MPs: No technical reason to ban Huawei from UK 5G

(Image credit: Huawei) (Image credit: Huawei)

MPs have concluded that there is no technical reason why Huawei should be excluded from the UK’s telecoms infrastructure but have suggested there are ethical and political reasons for a ban.

Huawei has long been effectively been frozen out of the US telecoms market due to fears that its equipment is a national security risk, allegations that it has continually denied.

Last month, US firms were ordered to stop doing business with the company, a decision which means future handsets may no longer receive updates for Google's Android operating system or access its popular applications. The US government’s actions also make it significantly harder for Huawei to source components for its devices.

Huawei UK 5G

However, Huawei is a key supplier of radio equipment to all four major UK operators. America is pressuring allies to follow its lead, despite the absence of any evidence to suggest any wrongdoing from Huawei, and the UK is carrying it out its own assessment.

A report was expected to arrive in the Spring but has not yet materialised. Leaks suggested that operators will not be banned from using Huawei kit in the radio layer of their networks, but this has yet to be confirmed.

In a letter to the government, the Parliamentary Science and Technology Committee said operators did not believe that Huawei’s kit was any less secure and that any ban would give networks less leverage to demand higher security standards from other vendors.

It was also concerned that there would be lower competition in the market and that no proof of any vulnerabilities had ever been delivered. It did, however, call for a formal ban of Huawei gear in the core layer of the network – a measure that the leaked report suggested would be enacted by the government.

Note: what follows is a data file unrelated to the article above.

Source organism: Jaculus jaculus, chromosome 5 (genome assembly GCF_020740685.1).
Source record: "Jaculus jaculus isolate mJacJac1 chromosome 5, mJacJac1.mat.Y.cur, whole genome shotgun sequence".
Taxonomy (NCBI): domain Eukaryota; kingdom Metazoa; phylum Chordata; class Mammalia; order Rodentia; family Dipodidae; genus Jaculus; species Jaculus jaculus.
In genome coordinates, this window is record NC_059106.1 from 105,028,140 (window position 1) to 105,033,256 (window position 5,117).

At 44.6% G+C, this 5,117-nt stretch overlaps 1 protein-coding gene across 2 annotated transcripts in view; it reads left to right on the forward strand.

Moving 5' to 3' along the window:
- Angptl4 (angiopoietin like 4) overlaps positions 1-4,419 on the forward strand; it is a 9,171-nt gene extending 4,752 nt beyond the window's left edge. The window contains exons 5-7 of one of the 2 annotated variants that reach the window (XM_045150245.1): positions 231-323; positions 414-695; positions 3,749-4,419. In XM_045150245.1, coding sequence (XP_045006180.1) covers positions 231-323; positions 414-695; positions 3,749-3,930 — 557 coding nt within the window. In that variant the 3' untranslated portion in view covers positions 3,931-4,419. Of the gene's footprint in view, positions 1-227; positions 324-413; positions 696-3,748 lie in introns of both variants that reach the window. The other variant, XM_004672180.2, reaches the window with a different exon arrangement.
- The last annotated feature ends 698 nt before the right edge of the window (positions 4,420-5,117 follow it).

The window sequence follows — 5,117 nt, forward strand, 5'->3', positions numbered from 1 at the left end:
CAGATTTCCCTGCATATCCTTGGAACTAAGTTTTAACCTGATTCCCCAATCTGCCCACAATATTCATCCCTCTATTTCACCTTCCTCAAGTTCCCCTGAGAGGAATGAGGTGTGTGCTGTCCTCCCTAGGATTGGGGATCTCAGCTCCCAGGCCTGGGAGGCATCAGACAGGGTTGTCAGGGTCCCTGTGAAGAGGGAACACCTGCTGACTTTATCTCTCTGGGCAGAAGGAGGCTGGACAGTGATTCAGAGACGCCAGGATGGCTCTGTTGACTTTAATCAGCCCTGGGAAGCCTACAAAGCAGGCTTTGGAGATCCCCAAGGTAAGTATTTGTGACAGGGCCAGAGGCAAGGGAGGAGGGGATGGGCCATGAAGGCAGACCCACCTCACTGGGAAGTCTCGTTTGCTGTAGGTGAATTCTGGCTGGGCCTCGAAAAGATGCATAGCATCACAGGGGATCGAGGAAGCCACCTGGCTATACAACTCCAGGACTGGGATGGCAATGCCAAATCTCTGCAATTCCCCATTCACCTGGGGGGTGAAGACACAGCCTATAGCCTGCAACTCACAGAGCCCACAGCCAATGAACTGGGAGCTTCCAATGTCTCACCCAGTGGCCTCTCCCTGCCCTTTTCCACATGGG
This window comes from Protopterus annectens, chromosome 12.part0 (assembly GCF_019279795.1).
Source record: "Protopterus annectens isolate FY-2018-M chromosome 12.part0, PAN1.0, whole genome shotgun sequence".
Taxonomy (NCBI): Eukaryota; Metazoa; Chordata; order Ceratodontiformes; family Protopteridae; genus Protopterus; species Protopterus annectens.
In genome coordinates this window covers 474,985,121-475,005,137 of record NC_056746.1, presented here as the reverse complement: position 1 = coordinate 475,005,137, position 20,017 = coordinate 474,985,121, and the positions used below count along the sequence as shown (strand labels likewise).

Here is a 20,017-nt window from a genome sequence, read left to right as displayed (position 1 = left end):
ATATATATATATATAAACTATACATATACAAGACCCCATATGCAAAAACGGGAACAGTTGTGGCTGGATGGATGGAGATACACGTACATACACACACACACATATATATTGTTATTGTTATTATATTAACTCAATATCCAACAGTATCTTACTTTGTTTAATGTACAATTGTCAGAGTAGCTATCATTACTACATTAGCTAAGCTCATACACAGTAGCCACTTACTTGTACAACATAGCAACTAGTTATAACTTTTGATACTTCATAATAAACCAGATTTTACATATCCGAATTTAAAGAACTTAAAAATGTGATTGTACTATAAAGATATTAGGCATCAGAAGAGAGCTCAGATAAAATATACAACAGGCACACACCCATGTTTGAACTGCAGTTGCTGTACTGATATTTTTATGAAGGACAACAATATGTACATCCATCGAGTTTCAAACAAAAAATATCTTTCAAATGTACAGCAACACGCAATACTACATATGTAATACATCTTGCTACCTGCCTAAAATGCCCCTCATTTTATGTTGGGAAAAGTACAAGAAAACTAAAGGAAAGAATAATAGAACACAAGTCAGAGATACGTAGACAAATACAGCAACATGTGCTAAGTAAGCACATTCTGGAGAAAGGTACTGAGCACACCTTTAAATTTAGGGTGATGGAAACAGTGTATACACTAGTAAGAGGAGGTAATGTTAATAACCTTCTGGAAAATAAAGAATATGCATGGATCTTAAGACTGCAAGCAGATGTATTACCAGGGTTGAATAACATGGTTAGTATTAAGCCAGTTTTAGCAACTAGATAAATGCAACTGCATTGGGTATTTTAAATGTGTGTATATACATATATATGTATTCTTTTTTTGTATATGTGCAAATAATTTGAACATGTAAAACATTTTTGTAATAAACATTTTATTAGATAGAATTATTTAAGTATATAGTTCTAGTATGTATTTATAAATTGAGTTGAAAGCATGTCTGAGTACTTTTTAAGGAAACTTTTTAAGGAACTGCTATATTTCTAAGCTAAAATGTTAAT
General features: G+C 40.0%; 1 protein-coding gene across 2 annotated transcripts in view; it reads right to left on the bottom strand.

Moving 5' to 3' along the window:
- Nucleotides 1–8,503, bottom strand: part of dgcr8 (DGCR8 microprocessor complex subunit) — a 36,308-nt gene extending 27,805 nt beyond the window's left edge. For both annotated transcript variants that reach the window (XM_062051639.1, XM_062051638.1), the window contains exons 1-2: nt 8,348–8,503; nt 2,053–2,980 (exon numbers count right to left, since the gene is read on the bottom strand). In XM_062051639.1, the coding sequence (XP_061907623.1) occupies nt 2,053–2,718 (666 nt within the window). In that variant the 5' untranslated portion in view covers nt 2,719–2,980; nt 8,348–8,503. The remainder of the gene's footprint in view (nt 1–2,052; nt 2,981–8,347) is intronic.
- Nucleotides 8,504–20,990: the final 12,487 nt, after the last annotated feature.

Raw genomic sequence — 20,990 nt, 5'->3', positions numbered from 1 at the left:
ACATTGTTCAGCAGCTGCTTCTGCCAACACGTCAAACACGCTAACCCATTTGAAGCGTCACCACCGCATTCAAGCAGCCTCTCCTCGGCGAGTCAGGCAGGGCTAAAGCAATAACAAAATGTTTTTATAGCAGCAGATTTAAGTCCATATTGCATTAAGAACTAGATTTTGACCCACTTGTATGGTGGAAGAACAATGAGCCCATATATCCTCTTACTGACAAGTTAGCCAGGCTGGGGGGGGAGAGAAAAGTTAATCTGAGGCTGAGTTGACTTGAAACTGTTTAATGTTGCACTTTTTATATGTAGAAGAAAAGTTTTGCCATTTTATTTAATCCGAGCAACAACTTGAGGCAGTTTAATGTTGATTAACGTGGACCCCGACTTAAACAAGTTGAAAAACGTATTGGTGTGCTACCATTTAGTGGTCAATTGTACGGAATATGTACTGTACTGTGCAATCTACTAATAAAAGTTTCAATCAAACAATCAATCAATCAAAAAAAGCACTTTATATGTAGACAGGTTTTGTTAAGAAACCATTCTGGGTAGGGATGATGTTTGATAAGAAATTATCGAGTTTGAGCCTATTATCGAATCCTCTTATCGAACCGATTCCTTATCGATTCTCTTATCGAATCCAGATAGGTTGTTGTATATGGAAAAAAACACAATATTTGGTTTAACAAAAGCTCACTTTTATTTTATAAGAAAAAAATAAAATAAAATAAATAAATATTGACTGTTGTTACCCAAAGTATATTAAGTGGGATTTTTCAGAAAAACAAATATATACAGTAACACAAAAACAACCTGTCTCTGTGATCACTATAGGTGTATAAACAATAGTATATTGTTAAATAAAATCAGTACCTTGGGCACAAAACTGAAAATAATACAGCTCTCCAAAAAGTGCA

“We have found no evidence from our work to suggest that the complete exclusion of Huawei from the UK’s telecommunications networks, would, from a technical point of view, constitute a proportionate response to the potential security threat posed by foreign suppliers,” said Norman Lamb, Chair of the Committee.

However, the Committee did suggest a ban might be in the UK’s best interest given the deteriorating relationship between London and Washington. The US has previously suggested that it might limit intelligence sharing should Huawei play a role in the UK’s rollout of 5G.

Diplomatic role

“The conclusion is restricted to technical considerations,” continued Lamb. “There may well be geopolitical or ethical grounds for the Government to decide to enact a ban on Huawei’s equipment.”

“We note the key conclusion from the Science and Technology committee letter, which states ‘There are no technical grounds for excluding Huawei entirely from the UK’s 5G or other telecommunications networks.’”, Victor Zhang, President of Global Affairs at Huawei, said.

“And it also says ‘we have found no evidence from our work to suggest that the complete exclusion of Huawei from the UK’s telecommunications networks would, from a technical point of view, constitute a proportionate response.’

“We are reassured that the UK, unlike others, is taking an evidence-based approach to network security. Huawei complies with the laws and regulations in all the markets where we operate.”

Canada is another country considering the role of Huawei in its telecoms infrastructure. A vote on the issue was expected to be held in the near future, but Reuters says Prime Minister Justin Trudeau is not keen to proceed until relations with China improve.

The country is currently in process of extraditing Huawei CFO Meng Wanzhou, who was arrested in December, to the US where she faces charges of fraud. Two Canadians have been detained by China following accusations of espionage, allegations described as “arbitrary” by Ottawa, while Beijing has blocked imports of some Canadian goods.

via Reuters

Steve McCaskill is TechRadar Pro's resident mobile industry expert, covering all aspects of the UK and global news, from operators to service providers and everything in between. He is a former editor of Silicon UK and journalist with over a decade's experience in the technology industry, writing about technology, in particular, telecoms, mobile and sports tech, sports, video games and media.